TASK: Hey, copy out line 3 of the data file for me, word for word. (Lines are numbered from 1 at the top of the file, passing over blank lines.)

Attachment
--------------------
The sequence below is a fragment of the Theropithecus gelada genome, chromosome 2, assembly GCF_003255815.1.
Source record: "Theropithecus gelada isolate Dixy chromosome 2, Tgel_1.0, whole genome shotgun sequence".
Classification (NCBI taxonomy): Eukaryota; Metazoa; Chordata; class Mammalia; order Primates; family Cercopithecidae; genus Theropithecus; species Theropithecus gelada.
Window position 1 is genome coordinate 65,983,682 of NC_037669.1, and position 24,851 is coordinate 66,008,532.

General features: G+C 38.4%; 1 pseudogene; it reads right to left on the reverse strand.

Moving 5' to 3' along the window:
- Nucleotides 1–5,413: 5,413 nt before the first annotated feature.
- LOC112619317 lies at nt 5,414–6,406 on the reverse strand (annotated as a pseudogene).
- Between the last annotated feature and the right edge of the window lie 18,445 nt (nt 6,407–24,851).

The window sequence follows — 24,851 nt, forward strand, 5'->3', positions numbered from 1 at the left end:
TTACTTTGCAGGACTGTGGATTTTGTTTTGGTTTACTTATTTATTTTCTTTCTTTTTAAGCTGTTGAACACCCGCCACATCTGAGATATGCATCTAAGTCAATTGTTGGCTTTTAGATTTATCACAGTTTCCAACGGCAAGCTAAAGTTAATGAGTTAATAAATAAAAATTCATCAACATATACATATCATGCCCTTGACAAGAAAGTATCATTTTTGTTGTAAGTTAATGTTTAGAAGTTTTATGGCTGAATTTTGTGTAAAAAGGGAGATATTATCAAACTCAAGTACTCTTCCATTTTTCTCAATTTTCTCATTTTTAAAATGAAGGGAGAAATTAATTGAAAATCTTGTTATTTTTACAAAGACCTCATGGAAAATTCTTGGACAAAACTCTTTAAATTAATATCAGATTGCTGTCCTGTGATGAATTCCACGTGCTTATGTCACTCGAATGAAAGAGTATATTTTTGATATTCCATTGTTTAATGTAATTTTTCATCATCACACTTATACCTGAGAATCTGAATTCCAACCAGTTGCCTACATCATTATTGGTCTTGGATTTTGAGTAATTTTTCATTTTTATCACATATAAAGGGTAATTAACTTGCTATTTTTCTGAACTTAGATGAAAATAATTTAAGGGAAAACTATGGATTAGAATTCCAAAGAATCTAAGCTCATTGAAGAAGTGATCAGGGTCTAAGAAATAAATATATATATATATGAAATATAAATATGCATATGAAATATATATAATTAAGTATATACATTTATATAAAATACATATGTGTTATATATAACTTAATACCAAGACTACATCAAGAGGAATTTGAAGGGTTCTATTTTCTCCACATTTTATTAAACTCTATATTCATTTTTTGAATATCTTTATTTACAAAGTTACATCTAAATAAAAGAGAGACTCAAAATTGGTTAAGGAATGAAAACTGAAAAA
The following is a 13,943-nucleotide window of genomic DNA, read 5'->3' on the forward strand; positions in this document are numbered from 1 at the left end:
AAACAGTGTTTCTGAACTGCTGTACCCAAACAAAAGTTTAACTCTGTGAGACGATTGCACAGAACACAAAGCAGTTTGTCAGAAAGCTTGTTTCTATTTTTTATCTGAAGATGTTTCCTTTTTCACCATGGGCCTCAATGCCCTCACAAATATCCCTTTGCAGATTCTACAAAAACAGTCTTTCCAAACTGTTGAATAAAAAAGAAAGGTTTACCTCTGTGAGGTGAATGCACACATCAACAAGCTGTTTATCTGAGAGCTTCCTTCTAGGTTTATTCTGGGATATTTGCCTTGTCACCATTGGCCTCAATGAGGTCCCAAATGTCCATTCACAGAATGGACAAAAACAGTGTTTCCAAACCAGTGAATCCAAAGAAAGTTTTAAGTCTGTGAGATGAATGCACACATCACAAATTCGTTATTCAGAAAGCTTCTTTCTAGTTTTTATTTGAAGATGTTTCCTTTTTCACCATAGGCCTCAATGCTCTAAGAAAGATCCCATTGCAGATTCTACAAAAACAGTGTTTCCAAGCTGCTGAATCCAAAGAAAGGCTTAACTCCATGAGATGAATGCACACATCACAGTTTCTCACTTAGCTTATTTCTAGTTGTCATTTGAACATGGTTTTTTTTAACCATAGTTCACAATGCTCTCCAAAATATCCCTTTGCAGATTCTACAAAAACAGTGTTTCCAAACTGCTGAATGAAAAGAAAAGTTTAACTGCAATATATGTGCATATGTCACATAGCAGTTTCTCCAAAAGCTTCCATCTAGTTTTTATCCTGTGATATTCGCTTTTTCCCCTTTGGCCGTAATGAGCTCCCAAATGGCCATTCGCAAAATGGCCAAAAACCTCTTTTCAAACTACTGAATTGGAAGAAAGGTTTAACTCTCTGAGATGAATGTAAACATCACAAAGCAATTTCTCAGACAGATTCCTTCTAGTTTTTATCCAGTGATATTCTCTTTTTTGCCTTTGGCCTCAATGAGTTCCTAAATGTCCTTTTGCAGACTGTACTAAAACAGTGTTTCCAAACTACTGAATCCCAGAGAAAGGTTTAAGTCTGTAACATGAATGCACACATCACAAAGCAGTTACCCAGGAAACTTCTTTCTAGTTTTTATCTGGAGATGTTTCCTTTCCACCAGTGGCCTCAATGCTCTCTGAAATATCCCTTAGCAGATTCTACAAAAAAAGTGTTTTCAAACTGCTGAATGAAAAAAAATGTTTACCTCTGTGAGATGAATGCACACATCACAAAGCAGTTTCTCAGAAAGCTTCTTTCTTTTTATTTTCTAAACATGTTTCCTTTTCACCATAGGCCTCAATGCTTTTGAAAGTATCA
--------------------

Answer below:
Classification (NCBI taxonomy): Eukaryota; Metazoa; Chordata; class Mammalia; order Primates; family Cercopithecidae; genus Theropithecus; species Theropithecus gelada.